I believe in the magical powers of a balloon. I believe that one round, crinkly piece of Mylar that becomes inflated by helium and decorated by bright, shiny letters has the power to brighten someone’s day. One tiny message that says, “Get Well Soon” and hangs high on a colorful ribbon, I believe, can truly cure a person’s heart.
Before two years ago, I associated balloons as something I would find at a birthday party; I don’t think I ever attended a single birthday party without the attendance of balloons. And at each different party, they always had their separate meanings.
At one party, they simply hung from the ceiling as a decoration. At another party, they served as a unique place card to warn all guests away from the birthday person’s chair. Sometimes the birthday guests used them as weapons to hit each other with. And I’m sure you’ve heard of people sucking the helium from the balloon; perhaps that rambunctious guest would imitate the voice of one of the munchkins from The Wizard of Oz in front of all your guests? Yea, my uncle did that at my sixteenth birthday party. But, whatever the purpose of the balloon, it always appeared at the party.
And even on those hot summer days, the balloon, filled with water and thrown in a surprise attack against the kids from down the street served a purpose. Or in science class when the teacher talked about static electricity, the balloon was at hand prepared to be rubbed against the students’ hair to demonstrate its effects.
However, I believe that I’ve found the most important and powerful meaning of a balloon. Two years ago, I watched the expression on my Grandmother’s face change as tears filled her eyes and she began to smile. I had walked into her hospital room carrying a single balloon that willed her to “Get Well Soon.” That shiny, silver balloon with purple writing on it and inflated with helium truly healed my Grandmother. She had just gone through surgery to remove the cancer from her colon and in the instant I gave her that balloon she became a fighter. For eight months while she went through chemotherapy, that same balloon hung in her living room urging her to fight. And every time I visited her she would point out to me that she still had the balloon although slightly more deflated every time.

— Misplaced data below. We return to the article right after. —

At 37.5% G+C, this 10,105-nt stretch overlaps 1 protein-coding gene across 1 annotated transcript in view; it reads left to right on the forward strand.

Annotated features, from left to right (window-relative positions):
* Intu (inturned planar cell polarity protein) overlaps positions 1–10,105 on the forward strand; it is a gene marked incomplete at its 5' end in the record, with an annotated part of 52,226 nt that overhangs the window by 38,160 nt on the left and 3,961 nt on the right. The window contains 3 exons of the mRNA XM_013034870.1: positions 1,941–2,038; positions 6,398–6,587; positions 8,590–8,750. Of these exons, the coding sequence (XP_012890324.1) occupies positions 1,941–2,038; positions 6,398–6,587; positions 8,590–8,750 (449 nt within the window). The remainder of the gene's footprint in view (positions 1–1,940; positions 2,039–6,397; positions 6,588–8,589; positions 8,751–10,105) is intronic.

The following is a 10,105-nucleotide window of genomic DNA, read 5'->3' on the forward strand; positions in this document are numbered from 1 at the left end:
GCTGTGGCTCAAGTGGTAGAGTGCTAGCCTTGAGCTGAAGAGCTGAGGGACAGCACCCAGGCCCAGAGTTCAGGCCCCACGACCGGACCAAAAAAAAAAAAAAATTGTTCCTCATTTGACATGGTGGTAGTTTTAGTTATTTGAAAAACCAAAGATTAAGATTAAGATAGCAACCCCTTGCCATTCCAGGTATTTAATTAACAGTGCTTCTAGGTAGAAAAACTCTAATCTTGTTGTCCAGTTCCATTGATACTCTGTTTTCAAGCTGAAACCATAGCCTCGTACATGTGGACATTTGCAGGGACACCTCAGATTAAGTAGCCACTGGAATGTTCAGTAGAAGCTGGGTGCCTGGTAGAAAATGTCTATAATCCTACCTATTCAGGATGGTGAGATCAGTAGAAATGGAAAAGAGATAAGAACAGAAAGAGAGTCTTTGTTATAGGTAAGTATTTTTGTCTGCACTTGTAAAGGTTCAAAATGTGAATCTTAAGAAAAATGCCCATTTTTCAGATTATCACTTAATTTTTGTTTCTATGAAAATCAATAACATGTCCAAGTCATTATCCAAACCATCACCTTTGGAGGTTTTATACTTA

To this day, my Grandmother still has that same balloon. It’s not floating up by the ceiling anymore, but its meaning is still present in my Grandmother’s house. It’s two years later; my grandmother is cancer free. And I truly believe that the magic and the message of that balloon made my Grandmother get well soon.
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